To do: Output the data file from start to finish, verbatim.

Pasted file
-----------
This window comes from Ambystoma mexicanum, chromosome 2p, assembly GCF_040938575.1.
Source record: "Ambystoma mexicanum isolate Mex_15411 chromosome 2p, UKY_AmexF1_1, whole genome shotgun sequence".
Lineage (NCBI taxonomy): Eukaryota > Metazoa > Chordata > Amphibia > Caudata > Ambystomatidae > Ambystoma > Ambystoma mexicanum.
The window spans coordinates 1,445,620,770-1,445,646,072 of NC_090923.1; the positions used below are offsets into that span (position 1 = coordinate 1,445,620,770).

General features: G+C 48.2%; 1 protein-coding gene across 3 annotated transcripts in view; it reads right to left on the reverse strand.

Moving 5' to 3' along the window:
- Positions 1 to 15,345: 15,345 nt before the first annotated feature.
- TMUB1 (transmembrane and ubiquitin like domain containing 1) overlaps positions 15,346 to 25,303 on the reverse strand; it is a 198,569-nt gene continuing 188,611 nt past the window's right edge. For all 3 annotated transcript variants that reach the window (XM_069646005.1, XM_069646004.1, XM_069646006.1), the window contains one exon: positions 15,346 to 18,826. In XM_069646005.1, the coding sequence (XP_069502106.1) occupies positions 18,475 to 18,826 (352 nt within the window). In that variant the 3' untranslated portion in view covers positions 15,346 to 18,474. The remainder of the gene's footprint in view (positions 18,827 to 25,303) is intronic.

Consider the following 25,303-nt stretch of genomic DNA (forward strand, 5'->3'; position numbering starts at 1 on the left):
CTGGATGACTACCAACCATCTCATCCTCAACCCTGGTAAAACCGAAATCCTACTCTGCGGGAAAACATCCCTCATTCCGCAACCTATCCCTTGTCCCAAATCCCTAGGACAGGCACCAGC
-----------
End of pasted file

This window comes from Ambystoma mexicanum, chromosome 2p, assembly GCF_040938575.1.
Source record: "Ambystoma mexicanum isolate Mex_15411 chromosome 2p, UKY_AmexF1_1, whole genome shotgun sequence".
Lineage (NCBI taxonomy): Eukaryota > Metazoa > Chordata > Amphibia > Caudata > Ambystomatidae > Ambystoma > Ambystoma mexicanum.
The window spans coordinates 1,445,620,770-1,445,646,072 of NC_090923.1; the positions used below are offsets into that span (position 1 = coordinate 1,445,620,770).

General features: G+C 48.2%; 1 protein-coding gene across 3 annotated transcripts in view; it reads right to left on the reverse strand.

Moving 5' to 3' along the window:
- Positions 1 to 15,345: 15,345 nt before the first annotated feature.
- TMUB1 (transmembrane and ubiquitin like domain containing 1) overlaps positions 15,346 to 25,303 on the reverse strand; it is a 198,569-nt gene continuing 188,611 nt past the window's right edge. For all 3 annotated transcript variants that reach the window (XM_069646005.1, XM_069646004.1, XM_069646006.1), the window contains one exon: positions 15,346 to 18,826. In XM_069646005.1, the coding sequence (XP_069502106.1) occupies positions 18,475 to 18,826 (352 nt within the window). In that variant the 3' untranslated portion in view covers positions 15,346 to 18,474. The remainder of the gene's footprint in view (positions 18,827 to 25,303) is intronic.

Consider the following 25,303-nt stretch of genomic DNA (forward strand, 5'->3'; position numbering starts at 1 on the left):
CTGGATGACTACCAACCATCTCATCCTCAACCCTGGTAAAACCGAAATCCTACTCTGCGGGAAAACATCCCTCATTCCGCAACCTATCCCTTGTCCCAAATCCCTAGGACAGGCACCAGC